- University of Texas football players were forced to stand on the field during the playing of the school’s controversial spirit song, “The Eyes of Texas.”
- Alumni donors threatened to pull money from the school when players didn’t stand on the field for a song after a game against Oklahoma.
- The song has ties to slavery and mimics a quote from Confederate general Robert E. Lee.
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Two University of Texas football players have come forward and revealed that the school’s athletic officials told the team that all players must stand on the field for the postgame singalong of “The Eyes of Texas,” according to Kate McGee of The Texas Tribune.
On Monday, it was revealed that alumni donors threatened to pull money from the school after all-but-one player refused to stand on the field during the singalong after the team’s loss to Oklahoma. The protests are due to the song’s controversial past, as it mimics a quote from former confederate general Robert E. Lee and was performed by white singers in blackface multiple times in the school’s history.
After the Oklahoma game, athletic officials met with the players and expressed concern over the reaction to the protest. Officials even referenced an email from one alumni claiming that the protests will impact the players’ employment chances after graduating.
“They said y’all don’t have to sing it. But y’all have to stay on the field. Y’all have to go over there and at least show fans appreciation for coming out and watching you guys play,” junior linebacker DeMarvion Overshown told McGee. “It was really eye-opening … these are some high-power people that come to see you play, and they can keep you from getting a job in the state of Texas. It was shocking that they said that. To this day, I still think back to the moment. They really used that as a threat to get us to try to do what they wanted us to do.”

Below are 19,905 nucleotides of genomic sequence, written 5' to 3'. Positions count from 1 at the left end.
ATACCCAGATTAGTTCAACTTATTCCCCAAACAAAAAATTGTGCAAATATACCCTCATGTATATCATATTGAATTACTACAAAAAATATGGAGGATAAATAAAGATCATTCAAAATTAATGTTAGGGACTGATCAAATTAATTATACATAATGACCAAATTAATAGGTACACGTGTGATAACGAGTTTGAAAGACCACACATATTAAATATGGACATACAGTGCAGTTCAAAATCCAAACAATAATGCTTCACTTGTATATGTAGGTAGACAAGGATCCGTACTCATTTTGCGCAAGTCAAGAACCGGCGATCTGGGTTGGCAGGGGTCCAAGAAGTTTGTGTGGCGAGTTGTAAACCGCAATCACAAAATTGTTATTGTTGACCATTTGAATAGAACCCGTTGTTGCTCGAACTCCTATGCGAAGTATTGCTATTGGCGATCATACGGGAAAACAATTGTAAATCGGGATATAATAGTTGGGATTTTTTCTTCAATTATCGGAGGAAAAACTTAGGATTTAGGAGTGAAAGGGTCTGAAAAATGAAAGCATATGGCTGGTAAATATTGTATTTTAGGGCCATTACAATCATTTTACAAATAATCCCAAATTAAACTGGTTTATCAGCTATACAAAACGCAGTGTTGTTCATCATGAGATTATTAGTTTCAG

Junior defensive back Caden Sterns backed up Overshown’s claim in a tweet.
—Caden Sterns (@CSterns_7) March 1, 2021
Overshown is one of the team’s more outspoken opponents of the song. He boycotted practice in July as protest, according to McGee, but returned after the university announced a series of changes in response to calls from students about improving racial equality on campus.
—Kate McGee (@McGeeReports) March 3, 2021
Athletic director Chris Del Conte disputed the claims that players were forced to stand during the song and said he had not heard of alumni threatening job opportunities, according to McGee.
“I never said this, nor would I say this to a student-athlete, and I’ve never heard it from any donors or alumni. My message has consistently been about unity. I’m disappointed if anything anyone else said to our student-athletes caused them to feel this way. That concerns me,” Del Conte said. “I’ve talked to several student-athletes about this and am happy to talk to anyone to let them know that this is not true. I’ve only seen our alumni work to support our student-athletes.”
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